Healthier students are better learners, and when children spend most of their waking hours at school, their health and well-being becomes a key component of their education. For over a decade, Congress and the United States Department of Agriculture (USDA) have been requiring that all school districts participating in the Federal Child Nutrition Programs adopt and implement nutrition and physical activity goals for students during the school day through the use of a local wellness policy.

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Local School Wellness Policy Implementation Under the Healthy, Hunger-Free Kids Act of 2010: Summary of the Final Rule

On July 29, 2016, the USDA Food and Nutrition Service (FNS) finalized regulations to create a framework and guidelines for written wellness policies established by LEAs. The final rule requires LEAs to begin developing a revised local school wellness policy during School Year 2016-2017. LEAs must fully comply with the requirements of the final rule by June 30, 2017.

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School District Wellness Policies: Evaluating Progress and Potential for Improving Children’s Health Eight Years after the Federal Mandate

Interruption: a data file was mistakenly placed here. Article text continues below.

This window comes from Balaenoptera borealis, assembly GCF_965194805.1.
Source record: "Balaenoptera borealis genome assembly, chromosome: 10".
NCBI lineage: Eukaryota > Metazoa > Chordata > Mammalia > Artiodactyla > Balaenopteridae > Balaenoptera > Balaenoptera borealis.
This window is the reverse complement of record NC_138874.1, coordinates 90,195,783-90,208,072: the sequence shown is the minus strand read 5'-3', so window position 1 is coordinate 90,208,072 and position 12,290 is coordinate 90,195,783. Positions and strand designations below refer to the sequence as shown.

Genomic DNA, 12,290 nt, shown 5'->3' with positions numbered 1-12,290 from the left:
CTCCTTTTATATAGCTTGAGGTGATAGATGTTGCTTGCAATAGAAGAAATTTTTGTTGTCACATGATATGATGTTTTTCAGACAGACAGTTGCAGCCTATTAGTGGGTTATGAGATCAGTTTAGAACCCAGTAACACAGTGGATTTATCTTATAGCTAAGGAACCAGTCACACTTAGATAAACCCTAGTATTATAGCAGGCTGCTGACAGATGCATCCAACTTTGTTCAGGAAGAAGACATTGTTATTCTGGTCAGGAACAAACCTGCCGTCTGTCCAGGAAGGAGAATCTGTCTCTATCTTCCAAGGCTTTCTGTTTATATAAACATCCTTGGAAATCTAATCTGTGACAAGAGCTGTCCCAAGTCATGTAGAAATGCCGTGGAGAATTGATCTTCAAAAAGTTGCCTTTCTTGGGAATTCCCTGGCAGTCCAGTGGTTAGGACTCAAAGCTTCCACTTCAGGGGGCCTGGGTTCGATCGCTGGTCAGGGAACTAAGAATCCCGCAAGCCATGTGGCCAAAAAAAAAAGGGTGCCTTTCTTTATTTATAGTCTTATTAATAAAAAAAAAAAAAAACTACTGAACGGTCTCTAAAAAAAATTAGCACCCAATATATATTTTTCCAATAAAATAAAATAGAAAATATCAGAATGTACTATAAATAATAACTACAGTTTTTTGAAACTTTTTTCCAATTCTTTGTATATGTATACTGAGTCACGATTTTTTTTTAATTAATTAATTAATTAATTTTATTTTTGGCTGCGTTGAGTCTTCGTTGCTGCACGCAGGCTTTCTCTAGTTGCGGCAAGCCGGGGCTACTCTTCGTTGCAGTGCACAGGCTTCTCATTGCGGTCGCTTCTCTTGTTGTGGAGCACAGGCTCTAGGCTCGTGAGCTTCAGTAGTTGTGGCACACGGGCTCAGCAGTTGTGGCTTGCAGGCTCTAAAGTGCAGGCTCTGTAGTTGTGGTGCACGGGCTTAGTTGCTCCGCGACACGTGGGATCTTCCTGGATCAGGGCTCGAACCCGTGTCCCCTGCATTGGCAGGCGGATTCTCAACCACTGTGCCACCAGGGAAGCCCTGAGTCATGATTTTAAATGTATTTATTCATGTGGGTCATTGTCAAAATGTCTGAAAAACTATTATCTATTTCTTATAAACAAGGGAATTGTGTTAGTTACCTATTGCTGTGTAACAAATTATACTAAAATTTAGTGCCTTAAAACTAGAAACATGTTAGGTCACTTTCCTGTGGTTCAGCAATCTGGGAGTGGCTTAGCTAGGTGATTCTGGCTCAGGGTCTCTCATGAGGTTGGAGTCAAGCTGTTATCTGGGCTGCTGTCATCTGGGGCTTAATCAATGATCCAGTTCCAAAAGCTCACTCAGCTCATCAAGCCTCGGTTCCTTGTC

This report was written by the Bridging the Gap program and National Wellness Policy Study at the University of Illinois at Chicago with support from the Robert Wood Johnson Foundation. Bridging the Gap is a nationally recognized research program of the Robert Wood Johnson Foundation dedicated to improving the understanding of how policies and environmental factors affect diet, physical activity and obesity among youth, as well as youth tobacco use. Bridging the Gap is a joint project of the University of Illinois at Chicago’s Institute for Health Research and Policy and the University of Michigan’s Institute for Social Research. The National Wellness Policy Study continues the work on school wellness policies that was started by Bridging the Gap and continues to track state laws and district wellness policies into future school years. In addition, the National Wellness Policy Study collects qualitative information to evaluate the perspectives of key stakeholders directly involved in student health and wellness.

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Fit to Learn Online Resources

A collection of online resources for teachers related to movement in the classroom, nutrition education, creating a culture of health and more.

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Social Emotional Learning in Elementary School

This issue brief, created by The Pennsylvania State University with support from the Robert Wood Johnson Foundation, is one of a series of briefs that addresses the need for research, practice and policy on social and emotional learning (SEL). SEL is defined as the process through which children and adults acquire and effectively apply the knowledge, attitudes, and skills necessary to understand and manage emotions, set and achieve positive goals, feel and show empathy for others, establish and maintain positive relationships, and make responsible decisions.